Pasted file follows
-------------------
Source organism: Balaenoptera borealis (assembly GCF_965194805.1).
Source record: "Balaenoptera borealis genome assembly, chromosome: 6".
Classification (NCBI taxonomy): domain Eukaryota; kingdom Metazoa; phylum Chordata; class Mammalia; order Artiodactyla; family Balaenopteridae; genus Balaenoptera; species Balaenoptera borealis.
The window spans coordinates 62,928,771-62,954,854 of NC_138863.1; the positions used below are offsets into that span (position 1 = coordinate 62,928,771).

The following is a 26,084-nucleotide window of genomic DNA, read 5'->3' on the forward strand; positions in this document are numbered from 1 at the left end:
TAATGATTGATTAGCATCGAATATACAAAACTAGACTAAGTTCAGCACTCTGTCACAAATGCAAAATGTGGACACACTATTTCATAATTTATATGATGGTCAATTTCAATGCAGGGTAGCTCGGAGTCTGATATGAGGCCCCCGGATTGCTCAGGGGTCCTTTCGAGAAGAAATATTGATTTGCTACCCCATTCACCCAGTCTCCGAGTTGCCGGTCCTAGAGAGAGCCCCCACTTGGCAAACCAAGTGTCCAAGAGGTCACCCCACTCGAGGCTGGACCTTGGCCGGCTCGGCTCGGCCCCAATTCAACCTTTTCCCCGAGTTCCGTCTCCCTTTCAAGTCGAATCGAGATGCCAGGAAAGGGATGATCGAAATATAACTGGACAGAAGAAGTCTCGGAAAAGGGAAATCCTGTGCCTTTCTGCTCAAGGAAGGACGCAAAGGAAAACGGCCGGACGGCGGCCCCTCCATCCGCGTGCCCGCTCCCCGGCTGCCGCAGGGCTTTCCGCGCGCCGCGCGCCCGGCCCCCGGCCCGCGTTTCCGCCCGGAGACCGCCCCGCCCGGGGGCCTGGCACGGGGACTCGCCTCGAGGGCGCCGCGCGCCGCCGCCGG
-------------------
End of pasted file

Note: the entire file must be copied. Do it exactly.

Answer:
Source organism: Balaenoptera borealis (assembly GCF_965194805.1).
Source record: "Balaenoptera borealis genome assembly, chromosome: 6".
Classification (NCBI taxonomy): domain Eukaryota; kingdom Metazoa; phylum Chordata; class Mammalia; order Artiodactyla; family Balaenopteridae; genus Balaenoptera; species Balaenoptera borealis.
The window spans coordinates 62,928,771-62,954,854 of NC_138863.1; the positions used below are offsets into that span (position 1 = coordinate 62,928,771).

The following is a 26,084-nucleotide window of genomic DNA, read 5'->3' on the forward strand; positions in this document are numbered from 1 at the left end:
TAATGATTGATTAGCATCGAATATACAAAACTAGACTAAGTTCAGCACTCTGTCACAAATGCAAAATGTGGACACACTATTTCATAATTTATATGATGGTCAATTTCAATGCAGGGTAGCTCGGAGTCTGATATGAGGCCCCCGGATTGCTCAGGGGTCCTTTCGAGAAGAAATATTGATTTGCTACCCCATTCACCCAGTCTCCGAGTTGCCGGTCCTAGAGAGAGCCCCCACTTGGCAAACCAAGTGTCCAAGAGGTCACCCCACTCGAGGCTGGACCTTGGCCGGCTCGGCTCGGCCCCAATTCAACCTTTTCCCCGAGTTCCGTCTCCCTTTCAAGTCGAATCGAGATGCCAGGAAAGGGATGATCGAAATATAACTGGACAGAAGAAGTCTCGGAAAAGGGAAATCCTGTGCCTTTCTGCTCAAGGAAGGACGCAAAGGAAAACGGCCGGACGGCGGCCCCTCCATCCGCGTGCCCGCTCCCCGGCTGCCGCAGGGCTTTCCGCGCGCCGCGCGCCCGGCCCCCGGCCCGCGTTTCCGCCCGGAGACCGCCCCGCCCGGGGGCCTGGCACGGGGACTCGCCTCGAGGGCGCCGCGCGCCGCCGCCGG